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Tyler: Model 005
Game Reviews

Tyler: Model 005

Adorably cute, but disappointing gameplay and mechanics only stall this otherwise promising action-platformer before it even starts.

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Tyler Model 005 is an action-platformer with features of upgrades, customizations, and endearing characters. Tyler, the adorable title character, is a tiny robot built in the 1950’s who wakes up more than a decade later in an abandoned house with no idea as to what happened to his creator. He is powered by light, much in the same way as that little calculator you probably have tucked away somewhere in your house, except Tyler’s charge lasts so little time that he may as well be a dying cell phone feebly attempting to reboot itself in an endless cycle.

The short span of time the player is given to explore while hopping from one source of light to another is actively annoying, especially with an uniquely unsatisfying and non-upgradeable jump that frequently fails to get you to where you need to go. Tyler has the ability to move things in his environment, but move him too fast and the item stays put where you last left it, forcing you to go back for it. Movement in the game is also atrocious, with the roll/dodge mapped to a double-tap of the movement keys: this is unchangeable, even on PC, where I would expect almost any game worth its salt to give me the option of key-mapping.

Unfortunately, that’s not the end of the bad things about the game; stylistic choices in the UI often make it hard to read what is already occasionally grammatically incorrect text, and charging spots are often nebulous or simply incorrect. And I have to return to that jump. It’s so short and stops so abruptly that it feels as if they intended to add an option to power up the ability with the upgrade page, and then either forgot or waved it off.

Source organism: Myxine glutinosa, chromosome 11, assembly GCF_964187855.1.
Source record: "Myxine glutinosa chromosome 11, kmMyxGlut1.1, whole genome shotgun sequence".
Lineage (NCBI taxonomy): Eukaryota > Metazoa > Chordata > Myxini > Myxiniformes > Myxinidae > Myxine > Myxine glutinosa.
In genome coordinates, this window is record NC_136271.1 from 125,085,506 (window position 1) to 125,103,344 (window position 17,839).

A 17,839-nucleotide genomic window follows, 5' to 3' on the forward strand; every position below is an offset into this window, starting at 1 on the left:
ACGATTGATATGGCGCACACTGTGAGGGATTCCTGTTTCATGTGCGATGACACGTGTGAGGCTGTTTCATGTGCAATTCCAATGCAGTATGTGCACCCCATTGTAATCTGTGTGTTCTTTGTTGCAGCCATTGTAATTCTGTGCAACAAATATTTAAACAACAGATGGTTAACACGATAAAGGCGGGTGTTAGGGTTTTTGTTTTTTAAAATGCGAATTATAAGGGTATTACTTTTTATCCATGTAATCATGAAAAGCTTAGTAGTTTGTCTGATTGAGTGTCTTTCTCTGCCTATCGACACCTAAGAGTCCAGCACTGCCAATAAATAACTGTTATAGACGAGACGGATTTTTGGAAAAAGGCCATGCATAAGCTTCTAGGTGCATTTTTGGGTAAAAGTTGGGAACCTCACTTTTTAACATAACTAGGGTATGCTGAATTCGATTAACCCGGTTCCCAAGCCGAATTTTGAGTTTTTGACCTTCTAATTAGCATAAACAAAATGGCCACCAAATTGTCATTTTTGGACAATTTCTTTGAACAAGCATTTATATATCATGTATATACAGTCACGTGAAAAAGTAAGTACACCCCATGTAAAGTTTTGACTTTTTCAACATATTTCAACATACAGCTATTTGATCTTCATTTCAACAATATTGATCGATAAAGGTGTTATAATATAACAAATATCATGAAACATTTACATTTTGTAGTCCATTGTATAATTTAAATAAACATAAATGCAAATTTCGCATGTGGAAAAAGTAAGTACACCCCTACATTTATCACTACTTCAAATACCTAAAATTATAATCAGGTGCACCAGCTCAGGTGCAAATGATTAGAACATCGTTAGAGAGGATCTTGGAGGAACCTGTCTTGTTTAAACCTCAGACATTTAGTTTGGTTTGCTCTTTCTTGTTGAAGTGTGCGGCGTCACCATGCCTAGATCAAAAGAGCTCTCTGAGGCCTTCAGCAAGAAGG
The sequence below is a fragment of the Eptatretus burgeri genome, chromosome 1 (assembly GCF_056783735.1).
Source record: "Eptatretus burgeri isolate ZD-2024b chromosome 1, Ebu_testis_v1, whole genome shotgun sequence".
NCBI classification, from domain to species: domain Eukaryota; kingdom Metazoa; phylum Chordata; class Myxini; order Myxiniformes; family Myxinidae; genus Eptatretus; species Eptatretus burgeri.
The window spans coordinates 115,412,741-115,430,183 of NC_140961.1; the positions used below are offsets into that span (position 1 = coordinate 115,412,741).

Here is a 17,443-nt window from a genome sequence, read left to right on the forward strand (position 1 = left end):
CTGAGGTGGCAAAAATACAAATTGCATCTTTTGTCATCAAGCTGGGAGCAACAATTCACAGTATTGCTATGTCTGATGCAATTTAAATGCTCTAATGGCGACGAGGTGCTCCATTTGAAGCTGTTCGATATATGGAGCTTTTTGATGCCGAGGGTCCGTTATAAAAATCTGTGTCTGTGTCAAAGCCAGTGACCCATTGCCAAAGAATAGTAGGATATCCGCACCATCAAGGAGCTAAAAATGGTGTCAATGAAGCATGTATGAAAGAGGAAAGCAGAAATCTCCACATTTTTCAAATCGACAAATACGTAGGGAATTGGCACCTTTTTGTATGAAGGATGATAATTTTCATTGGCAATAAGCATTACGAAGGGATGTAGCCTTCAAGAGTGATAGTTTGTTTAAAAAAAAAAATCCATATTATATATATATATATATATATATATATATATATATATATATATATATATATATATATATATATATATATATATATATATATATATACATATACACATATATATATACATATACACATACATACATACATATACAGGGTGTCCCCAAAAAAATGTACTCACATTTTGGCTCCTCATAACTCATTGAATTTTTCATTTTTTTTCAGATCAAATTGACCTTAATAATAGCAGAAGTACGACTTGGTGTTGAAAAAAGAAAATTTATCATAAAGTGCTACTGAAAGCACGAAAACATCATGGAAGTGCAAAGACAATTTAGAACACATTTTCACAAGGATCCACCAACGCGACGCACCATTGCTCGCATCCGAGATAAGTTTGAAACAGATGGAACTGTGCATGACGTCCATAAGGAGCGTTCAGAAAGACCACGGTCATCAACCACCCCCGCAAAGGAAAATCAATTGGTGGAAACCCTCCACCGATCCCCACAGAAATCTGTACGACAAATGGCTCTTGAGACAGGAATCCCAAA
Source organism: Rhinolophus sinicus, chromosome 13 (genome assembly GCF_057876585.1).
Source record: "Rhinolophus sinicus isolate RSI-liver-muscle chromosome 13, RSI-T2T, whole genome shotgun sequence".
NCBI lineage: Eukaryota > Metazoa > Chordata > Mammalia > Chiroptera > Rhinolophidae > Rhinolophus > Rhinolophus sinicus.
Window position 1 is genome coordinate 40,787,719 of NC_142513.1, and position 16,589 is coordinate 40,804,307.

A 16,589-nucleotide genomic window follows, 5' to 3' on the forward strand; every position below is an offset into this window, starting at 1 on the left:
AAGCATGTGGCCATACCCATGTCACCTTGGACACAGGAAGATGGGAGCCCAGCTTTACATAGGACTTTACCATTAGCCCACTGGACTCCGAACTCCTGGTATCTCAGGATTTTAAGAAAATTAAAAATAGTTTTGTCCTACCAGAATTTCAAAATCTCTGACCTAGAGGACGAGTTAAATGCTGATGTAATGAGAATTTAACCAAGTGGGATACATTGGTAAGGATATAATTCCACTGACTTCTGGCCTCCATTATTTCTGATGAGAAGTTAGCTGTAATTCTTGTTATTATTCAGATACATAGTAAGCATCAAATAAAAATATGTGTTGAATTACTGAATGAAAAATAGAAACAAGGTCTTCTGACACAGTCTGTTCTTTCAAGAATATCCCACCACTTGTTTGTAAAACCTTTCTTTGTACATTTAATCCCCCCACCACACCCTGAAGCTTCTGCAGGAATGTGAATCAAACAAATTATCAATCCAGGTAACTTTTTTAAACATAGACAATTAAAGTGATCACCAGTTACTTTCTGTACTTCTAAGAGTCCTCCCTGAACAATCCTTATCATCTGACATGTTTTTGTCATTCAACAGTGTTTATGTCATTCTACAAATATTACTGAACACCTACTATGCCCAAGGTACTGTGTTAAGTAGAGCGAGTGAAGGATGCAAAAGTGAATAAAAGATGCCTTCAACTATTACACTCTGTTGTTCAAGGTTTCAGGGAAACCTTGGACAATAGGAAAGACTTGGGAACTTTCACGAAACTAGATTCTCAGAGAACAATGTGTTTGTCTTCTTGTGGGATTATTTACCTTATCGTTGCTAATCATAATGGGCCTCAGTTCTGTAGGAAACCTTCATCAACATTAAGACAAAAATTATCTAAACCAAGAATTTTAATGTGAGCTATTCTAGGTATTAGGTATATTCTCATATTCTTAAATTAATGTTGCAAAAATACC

Combat in Tyler Model 005 is also boring, limited to little more than button-mashing, unless you’re an arachnophobe or just wigged out by bugs: there’s plenty to splat as they’re the majority of enemies. The addition of cherry bombs give a boost in combat but don’t respawn, adding almost nothing to the game, which is both strange and frustrating considering that spawns for enemies do respawn.

The things I did like about the game were the customization options, unlocked as collectibles that felt reminiscent of Sony’s LittleBigPlanet, and the generous autosave that saved Tyler (and I) from a game crash that incited a fear of having to start the game over again. Anything that kept me from having to play through this again can only be thought of a positive.

All in all, Tyler Model 005 is… exasperating. Going in, it looks like it has promise, with its cute character design and shiny graphics that promise a better and more polished experience. Ultimately, it disappoints, both in gameplay and overall mechanics. Perhaps it’s worth the meager $10 price tag, but I can’t imagine even the most forgiving gamer will be able to look past it’s more irritating aspects and flaws simply because it looks adorable.

About the Author: Evelyn Fewster